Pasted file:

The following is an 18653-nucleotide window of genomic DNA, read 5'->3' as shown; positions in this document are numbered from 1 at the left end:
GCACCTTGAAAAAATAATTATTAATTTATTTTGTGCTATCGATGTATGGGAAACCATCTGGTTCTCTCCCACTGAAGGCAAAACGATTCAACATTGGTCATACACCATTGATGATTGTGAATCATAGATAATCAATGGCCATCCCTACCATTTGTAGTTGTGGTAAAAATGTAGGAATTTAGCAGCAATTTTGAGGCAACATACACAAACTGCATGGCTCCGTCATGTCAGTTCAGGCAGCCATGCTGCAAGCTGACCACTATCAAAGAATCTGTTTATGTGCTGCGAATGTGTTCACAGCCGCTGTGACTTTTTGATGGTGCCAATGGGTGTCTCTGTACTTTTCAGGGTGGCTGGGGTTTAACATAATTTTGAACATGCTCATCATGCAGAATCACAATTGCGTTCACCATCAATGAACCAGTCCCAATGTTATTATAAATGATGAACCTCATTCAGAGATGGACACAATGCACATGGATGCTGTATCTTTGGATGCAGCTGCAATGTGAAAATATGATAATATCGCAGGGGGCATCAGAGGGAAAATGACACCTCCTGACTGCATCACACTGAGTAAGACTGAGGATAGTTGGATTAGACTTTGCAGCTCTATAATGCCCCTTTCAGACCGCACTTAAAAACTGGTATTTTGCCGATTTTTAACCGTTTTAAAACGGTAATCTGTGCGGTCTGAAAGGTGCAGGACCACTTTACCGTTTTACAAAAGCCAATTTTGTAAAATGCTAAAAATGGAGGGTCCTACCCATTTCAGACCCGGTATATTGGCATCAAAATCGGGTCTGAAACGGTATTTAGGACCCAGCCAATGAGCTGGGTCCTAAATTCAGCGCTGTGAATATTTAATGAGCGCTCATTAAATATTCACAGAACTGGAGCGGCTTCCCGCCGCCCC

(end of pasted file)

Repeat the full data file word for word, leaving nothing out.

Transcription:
The following is an 18653-nucleotide window of genomic DNA, read 5'->3' as shown; positions in this document are numbered from 1 at the left end:
GCACCTTGAAAAAATAATTATTAATTTATTTTGTGCTATCGATGTATGGGAAACCATCTGGTTCTCTCCCACTGAAGGCAAAACGATTCAACATTGGTCATACACCATTGATGATTGTGAATCATAGATAATCAATGGCCATCCCTACCATTTGTAGTTGTGGTAAAAATGTAGGAATTTAGCAGCAATTTTGAGGCAACATACACAAACTGCATGGCTCCGTCATGTCAGTTCAGGCAGCCATGCTGCAAGCTGACCACTATCAAAGAATCTGTTTATGTGCTGCGAATGTGTTCACAGCCGCTGTGACTTTTTGATGGTGCCAATGGGTGTCTCTGTACTTTTCAGGGTGGCTGGGGTTTAACATAATTTTGAACATGCTCATCATGCAGAATCACAATTGCGTTCACCATCAATGAACCAGTCCCAATGTTATTATAAATGATGAACCTCATTCAGAGATGGACACAATGCACATGGATGCTGTATCTTTGGATGCAGCTGCAATGTGAAAATATGATAATATCGCAGGGGGCATCAGAGGGAAAATGACACCTCCTGACTGCATCACACTGAGTAAGACTGAGGATAGTTGGATTAGACTTTGCAGCTCTATAATGCCCCTTTCAGACCGCACTTAAAAACTGGTATTTTGCCGATTTTTAACCGTTTTAAAACGGTAATCTGTGCGGTCTGAAAGGTGCAGGACCACTTTACCGTTTTACAAAAGCCAATTTTGTAAAATGCTAAAAATGGAGGGTCCTACCCATTTCAGACCCGGTATATTGGCATCAAAATCGGGTCTGAAACGGTATTTAGGACCCAGCCAATGAGCTGGGTCCTAAATTCAGCGCTGTGAATATTTAATGAGCGCTCATTAAATATTCACAGAACTGGAGCGGCTTCCCGCCGCCCC